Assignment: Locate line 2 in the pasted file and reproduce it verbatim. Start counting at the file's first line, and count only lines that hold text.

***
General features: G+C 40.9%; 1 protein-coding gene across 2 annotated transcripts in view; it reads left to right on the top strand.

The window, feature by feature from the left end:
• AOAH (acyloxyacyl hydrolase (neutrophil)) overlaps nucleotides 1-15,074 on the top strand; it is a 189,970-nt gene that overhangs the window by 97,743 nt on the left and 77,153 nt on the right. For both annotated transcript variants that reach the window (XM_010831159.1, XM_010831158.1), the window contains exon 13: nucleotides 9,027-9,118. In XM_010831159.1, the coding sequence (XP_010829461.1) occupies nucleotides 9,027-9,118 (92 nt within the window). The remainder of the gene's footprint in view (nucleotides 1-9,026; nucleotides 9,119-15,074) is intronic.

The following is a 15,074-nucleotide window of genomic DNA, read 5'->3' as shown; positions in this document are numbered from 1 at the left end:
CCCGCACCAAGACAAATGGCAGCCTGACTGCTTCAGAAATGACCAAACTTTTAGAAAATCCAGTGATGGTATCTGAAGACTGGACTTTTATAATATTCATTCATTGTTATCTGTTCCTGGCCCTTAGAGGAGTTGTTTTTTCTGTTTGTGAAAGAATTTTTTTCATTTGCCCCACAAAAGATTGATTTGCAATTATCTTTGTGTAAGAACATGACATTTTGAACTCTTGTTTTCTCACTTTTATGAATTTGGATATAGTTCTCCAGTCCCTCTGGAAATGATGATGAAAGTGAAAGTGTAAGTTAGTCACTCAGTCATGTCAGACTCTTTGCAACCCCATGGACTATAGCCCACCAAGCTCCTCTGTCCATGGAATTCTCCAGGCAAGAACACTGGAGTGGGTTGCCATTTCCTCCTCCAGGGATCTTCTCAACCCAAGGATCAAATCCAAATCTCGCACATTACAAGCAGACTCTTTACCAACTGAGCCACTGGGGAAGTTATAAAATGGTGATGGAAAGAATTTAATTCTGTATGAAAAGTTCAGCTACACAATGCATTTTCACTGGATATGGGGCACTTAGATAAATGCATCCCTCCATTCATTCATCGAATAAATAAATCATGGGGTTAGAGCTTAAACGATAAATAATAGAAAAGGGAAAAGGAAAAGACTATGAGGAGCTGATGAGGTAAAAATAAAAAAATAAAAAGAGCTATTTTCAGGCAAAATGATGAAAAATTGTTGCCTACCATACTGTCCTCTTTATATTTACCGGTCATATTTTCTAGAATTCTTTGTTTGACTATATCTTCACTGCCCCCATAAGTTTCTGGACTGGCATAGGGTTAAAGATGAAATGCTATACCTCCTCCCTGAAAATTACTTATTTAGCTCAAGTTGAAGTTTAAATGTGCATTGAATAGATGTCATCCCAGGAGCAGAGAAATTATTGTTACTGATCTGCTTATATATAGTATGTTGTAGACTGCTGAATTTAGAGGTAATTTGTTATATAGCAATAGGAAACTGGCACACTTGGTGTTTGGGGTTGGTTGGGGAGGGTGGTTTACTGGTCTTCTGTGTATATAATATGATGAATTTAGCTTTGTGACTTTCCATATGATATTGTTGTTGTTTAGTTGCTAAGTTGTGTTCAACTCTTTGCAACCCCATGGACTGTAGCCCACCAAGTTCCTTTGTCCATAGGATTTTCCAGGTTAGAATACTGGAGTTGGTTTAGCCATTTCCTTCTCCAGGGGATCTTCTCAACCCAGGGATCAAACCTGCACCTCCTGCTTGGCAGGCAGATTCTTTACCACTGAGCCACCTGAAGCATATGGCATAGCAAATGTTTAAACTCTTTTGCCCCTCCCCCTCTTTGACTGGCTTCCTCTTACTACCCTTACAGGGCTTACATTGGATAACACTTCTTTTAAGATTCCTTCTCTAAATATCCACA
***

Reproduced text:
The window, feature by feature from the left end: